Aimee Copeland, the 24-year-old graduate student from Georgia who fought for her life battling an aggressive flesh-eating bacterial infection, is making a swift recovery and is now able to feed herself and brush her teeth, her father revealed.
Andy Copeland announced the news on his Facebook page on Saturday saying that Aimee had brushed her teeth and fed herself for the first time since being infected with necrotizing fasciitis or the "flesh-eating disease" in early May, after spending four days in rehab.
"Just a quick note: Aimee fed herself today for the first time. She can also now brush her own teeth," he wrote in a recent blog posting entitled "59 Days." "How's that for only 4 full days of rehab? Yeah, I'm beaming from ear-to-ear right now."
Aimee had been released from an Augusta hospital last week after six weeks of recovery and she is expected to spend the next two months at an undisclosed residential rehabilitation facility.
In her father's blog posting about her progress, he revealed how much the family will need for Aimee's prosthetic limbs and their fight with the insurance company to extend the coverage of their current medical plan.
"We have come to realize that $150,000 for prosthetics may have been a conservative estimate. Aimee will require a set of body-powered limbs and a set of myo-electric limbs. She will also require ongoing fittings for the ever-changing condition of her amputated limbs, which is required for continued comfort," Andy wrote.
"I have pleaded with our insurance company to extend the coverage of prosthetics beyond the stingy annual sum of $50,000 that is allowed under our medical plan," he added. "Surely they realize that there are not a plethora of quad-amputees in existence and that Aimee's extraordinary condition requires extraordinary care and coverage."
Aimee's family had been presented with a $16,500 check last week after a 5K fundraiser was held in Aimee's honor. Her parents are making preparations for her return home from rehab by adding an 'Aimee wing' to their home.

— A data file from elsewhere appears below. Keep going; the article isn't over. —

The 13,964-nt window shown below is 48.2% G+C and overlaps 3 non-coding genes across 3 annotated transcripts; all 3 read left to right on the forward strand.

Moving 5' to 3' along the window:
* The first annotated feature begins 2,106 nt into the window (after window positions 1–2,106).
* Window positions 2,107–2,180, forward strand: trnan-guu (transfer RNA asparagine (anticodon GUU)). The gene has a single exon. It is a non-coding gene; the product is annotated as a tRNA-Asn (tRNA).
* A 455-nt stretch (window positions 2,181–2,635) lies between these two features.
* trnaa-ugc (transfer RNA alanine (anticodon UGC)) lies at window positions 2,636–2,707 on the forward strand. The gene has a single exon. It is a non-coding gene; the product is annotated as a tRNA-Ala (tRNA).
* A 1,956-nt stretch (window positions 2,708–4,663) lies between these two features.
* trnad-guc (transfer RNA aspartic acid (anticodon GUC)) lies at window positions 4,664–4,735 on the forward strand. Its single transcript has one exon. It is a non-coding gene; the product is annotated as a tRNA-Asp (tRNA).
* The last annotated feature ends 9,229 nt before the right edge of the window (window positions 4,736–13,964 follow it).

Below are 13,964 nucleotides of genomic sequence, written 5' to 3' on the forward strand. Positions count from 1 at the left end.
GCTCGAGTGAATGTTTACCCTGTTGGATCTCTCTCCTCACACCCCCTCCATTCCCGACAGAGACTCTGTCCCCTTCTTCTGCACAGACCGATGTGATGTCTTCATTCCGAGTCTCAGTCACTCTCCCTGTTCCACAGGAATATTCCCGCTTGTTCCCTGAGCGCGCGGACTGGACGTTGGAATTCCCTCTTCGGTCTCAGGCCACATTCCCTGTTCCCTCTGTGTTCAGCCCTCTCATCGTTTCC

The 'Aimee Wing' will consist of a 1,800 square-foot two-story addition with a bedroom, fitness room, sunroom and study, where she can work on completing her master's degree in psychology. There will also be an elevator that will allow Aimee to go wherever she wants.
"Right now our house is not Aimee-friendly because it's very small and compact. We're going to add an Aimee wing," he wrote. "While she's getting better, we need to have this house prepared so she has a good viable home to come to."
Last week he also revealed that Aimee's dream is to be able to walk in time for her graduation in December.
"It's amazing the things we take for granted, like the ability to get up and go fix a cup of coffee and sit back down again," he wrote.
"She has to relearn that ability, to get up and get whatever she needs to satisfy her. She needs to be able to have some mobility in her life again but as we speak that process has already started, she is already 30 minutes into her first rehab session."
Aimee was infected with necrotizing fasciitis in early May after she cut her leg in a fall from a homemade zip line over a west Georgia river.
The University of West Georgia psychology graduate student had to have her left leg amputated as well as her right foot and both hands in order to save her life after a cut to her leg became infected.
Doctors had initially told her to take Motrin and Tylenol for the pain, believing nothing to be wrong. After being released from doctor's care with nothing more than some antibiotics and pain killers, Aimee and her family were horrified to discover that aggressive flesh-eating bacteria had invaded her leg injury and was quickly invading the rest of her body.
Necrotizing fasciitis, commonly referred to as 'flesh-eating disease,' is a rare but extremely aggressive bacterial infection that develops when the aeromonas hydrophila bacteria enters the body, usually through a small cut or scrape. The bacteria quickly multiply and release toxins that destroy tissue and block blood flow to the area it infects.
Symptoms of the infections include small, red lumps or bumps on the skin, rapidly-spreading bruising, sweating, chills, fever and nausea, organ failure and shock. Infected patients need to be treated immediately to prevent death because infection spread quickly throughout the body causing sepsis.
Patients are treated with powerful antibiotics and surgery or even amputation to remove the dead or infested tissue.